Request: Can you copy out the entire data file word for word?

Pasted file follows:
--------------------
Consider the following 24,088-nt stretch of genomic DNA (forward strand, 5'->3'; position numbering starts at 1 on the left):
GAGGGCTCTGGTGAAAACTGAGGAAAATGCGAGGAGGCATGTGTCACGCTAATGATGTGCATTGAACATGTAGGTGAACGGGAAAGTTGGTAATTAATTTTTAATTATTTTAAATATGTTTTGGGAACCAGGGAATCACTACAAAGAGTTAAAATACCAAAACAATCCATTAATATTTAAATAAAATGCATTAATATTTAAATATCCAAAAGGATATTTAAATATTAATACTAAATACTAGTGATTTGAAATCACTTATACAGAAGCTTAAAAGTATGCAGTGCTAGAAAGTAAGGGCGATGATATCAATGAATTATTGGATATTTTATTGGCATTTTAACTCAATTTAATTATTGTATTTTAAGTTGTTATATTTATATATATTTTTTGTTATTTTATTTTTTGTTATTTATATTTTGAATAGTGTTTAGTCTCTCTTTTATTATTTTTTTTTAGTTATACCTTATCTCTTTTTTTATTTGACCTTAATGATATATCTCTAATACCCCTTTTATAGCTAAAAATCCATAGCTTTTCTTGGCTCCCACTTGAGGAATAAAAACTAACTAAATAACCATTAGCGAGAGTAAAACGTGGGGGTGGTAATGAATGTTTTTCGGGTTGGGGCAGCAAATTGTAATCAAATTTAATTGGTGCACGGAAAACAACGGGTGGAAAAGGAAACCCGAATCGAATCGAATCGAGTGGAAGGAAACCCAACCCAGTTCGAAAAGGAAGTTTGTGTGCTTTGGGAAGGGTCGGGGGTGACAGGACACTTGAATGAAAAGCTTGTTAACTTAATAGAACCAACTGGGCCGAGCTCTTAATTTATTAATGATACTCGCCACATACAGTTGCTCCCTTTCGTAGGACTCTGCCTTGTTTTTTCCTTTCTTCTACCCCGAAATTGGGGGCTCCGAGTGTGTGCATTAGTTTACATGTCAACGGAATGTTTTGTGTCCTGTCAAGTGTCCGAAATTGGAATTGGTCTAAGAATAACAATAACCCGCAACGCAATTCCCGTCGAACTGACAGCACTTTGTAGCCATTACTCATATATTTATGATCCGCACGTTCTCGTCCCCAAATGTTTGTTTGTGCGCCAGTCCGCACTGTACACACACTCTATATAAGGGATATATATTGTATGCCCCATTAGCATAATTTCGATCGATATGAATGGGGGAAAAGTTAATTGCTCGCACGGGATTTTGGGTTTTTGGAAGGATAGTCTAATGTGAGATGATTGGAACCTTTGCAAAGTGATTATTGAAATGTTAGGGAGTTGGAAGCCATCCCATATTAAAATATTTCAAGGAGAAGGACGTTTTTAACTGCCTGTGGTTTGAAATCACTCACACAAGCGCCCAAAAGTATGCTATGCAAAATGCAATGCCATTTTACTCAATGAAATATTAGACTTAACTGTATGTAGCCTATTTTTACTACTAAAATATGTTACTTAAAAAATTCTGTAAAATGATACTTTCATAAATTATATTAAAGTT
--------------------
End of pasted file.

Consider the following 24,088-nt stretch of genomic DNA (forward strand, 5'->3'; position numbering starts at 1 on the left):
GAGGGCTCTGGTGAAAACTGAGGAAAATGCGAGGAGGCATGTGTCACGCTAATGATGTGCATTGAACATGTAGGTGAACGGGAAAGTTGGTAATTAATTTTTAATTATTTTAAATATGTTTTGGGAACCAGGGAATCACTACAAAGAGTTAAAATACCAAAACAATCCATTAATATTTAAATAAAATGCATTAATATTTAAATATCCAAAAGGATATTTAAATATTAATACTAAATACTAGTGATTTGAAATCACTTATACAGAAGCTTAAAAGTATGCAGTGCTAGAAAGTAAGGGCGATGATATCAATGAATTATTGGATATTTTATTGGCATTTTAACTCAATTTAATTATTGTATTTTAAGTTGTTATATTTATATATATTTTTTGTTATTTTATTTTTTGTTATTTATATTTTGAATAGTGTTTAGTCTCTCTTTTATTATTTTTTTTTAGTTATACCTTATCTCTTTTTTTATTTGACCTTAATGATATATCTCTAATACCCCTTTTATAGCTAAAAATCCATAGCTTTTCTTGGCTCCCACTTGAGGAATAAAAACTAACTAAATAACCATTAGCGAGAGTAAAACGTGGGGGTGGTAATGAATGTTTTTCGGGTTGGGGCAGCAAATTGTAATCAAATTTAATTGGTGCACGGAAAACAACGGGTGGAAAAGGAAACCCGAATCGAATCGAATCGAGTGGAAGGAAACCCAACCCAGTTCGAAAAGGAAGTTTGTGTGCTTTGGGAAGGGTCGGGGGTGACAGGACACTTGAATGAAAAGCTTGTTAACTTAATAGAACCAACTGGGCCGAGCTCTTAATTTATTAATGATACTCGCCACATACAGTTGCTCCCTTTCGTAGGACTCTGCCTTGTTTTTTCCTTTCTTCTACCCCGAAATTGGGGGCTCCGAGTGTGTGCATTAGTTTACATGTCAACGGAATGTTTTGTGTCCTGTCAAGTGTCCGAAATTGGAATTGGTCTAAGAATAACAATAACCCGCAACGCAATTCCCGTCGAACTGACAGCACTTTGTAGCCATTACTCATATATTTATGATCCGCACGTTCTCGTCCCCAAATGTTTGTTTGTGCGCCAGTCCGCACTGTACACACACTCTATATAAGGGATATATATTGTATGCCCCATTAGCATAATTTCGATCGATATGAATGGGGGAAAAGTTAATTGCTCGCACGGGATTTTGGGTTTTTGGAAGGATAGTCTAATGTGAGATGATTGGAACCTTTGCAAAGTGATTATTGAAATGTTAGGGAGTTGGAAGCCATCCCATATTAAAATATTTCAAGGAGAAGGACGTTTTTAACTGCCTGTGGTTTGAAATCACTCACACAAGCGCCCAAAAGTATGCTATGCAAAATGCAATGCCATTTTACTCAATGAAATATTAGACTTAACTGTATGTAGCCTATTTTTACTACTAAAATATGTTACTTAAAAAATTCTGTAAAATGATACTTTCATAAATTATATTAAAGTT